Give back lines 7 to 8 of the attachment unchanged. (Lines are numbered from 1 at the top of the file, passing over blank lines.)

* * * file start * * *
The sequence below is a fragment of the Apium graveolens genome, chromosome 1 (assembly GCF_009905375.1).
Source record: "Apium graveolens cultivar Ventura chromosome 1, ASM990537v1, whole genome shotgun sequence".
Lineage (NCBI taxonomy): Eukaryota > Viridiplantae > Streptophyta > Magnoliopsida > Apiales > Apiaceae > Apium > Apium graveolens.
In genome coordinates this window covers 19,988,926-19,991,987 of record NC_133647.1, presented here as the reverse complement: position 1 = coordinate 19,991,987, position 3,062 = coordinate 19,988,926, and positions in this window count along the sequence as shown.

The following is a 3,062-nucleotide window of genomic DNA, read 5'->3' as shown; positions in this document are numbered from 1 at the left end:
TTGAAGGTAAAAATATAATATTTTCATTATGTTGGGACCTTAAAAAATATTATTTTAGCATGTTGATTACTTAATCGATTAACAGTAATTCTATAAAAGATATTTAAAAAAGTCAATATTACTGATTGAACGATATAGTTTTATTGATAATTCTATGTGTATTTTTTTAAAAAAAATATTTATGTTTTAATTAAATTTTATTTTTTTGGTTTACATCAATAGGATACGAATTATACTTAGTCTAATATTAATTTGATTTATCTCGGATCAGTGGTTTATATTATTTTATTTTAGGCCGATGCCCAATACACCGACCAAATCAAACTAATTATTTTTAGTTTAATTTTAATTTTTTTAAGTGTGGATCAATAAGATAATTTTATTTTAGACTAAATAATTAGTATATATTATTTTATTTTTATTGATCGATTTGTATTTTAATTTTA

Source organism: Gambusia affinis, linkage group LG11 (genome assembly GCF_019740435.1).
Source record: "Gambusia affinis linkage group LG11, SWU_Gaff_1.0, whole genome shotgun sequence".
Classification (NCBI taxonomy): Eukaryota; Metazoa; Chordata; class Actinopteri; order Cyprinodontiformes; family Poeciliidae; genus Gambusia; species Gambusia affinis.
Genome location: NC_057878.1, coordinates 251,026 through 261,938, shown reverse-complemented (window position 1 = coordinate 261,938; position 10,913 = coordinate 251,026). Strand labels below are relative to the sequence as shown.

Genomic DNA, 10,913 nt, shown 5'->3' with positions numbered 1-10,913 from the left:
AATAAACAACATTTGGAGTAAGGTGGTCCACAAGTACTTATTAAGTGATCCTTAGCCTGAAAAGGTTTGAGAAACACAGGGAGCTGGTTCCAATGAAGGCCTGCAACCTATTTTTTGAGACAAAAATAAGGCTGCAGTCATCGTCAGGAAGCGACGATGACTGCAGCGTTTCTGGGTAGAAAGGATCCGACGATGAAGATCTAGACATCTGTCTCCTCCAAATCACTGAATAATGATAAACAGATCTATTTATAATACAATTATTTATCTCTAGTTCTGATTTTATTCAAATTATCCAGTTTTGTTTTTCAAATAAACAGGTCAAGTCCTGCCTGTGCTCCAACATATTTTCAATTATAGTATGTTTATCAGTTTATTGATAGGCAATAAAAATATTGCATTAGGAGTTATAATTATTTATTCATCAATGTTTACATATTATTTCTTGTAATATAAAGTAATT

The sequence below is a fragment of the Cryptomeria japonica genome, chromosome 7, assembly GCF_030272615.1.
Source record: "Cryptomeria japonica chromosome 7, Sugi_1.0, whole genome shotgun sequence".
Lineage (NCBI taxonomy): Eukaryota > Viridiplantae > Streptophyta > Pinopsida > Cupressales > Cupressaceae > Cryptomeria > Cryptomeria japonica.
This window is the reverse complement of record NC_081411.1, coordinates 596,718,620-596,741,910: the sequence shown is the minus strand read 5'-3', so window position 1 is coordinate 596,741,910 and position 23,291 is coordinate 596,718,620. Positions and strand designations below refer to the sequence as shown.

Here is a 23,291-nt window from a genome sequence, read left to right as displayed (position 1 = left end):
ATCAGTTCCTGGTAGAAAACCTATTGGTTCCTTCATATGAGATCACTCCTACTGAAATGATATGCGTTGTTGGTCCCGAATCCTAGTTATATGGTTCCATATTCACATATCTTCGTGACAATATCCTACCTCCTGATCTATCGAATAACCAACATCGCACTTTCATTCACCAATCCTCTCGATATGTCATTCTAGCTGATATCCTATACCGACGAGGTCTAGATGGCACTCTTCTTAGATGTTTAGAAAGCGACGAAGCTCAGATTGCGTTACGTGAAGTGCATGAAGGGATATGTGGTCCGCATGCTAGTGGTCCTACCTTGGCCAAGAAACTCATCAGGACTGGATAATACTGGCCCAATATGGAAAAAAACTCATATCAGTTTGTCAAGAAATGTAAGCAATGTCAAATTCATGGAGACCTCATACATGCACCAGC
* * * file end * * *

Source organism: Gambusia affinis, linkage group LG11 (genome assembly GCF_019740435.1).
Source record: "Gambusia affinis linkage group LG11, SWU_Gaff_1.0, whole genome shotgun sequence".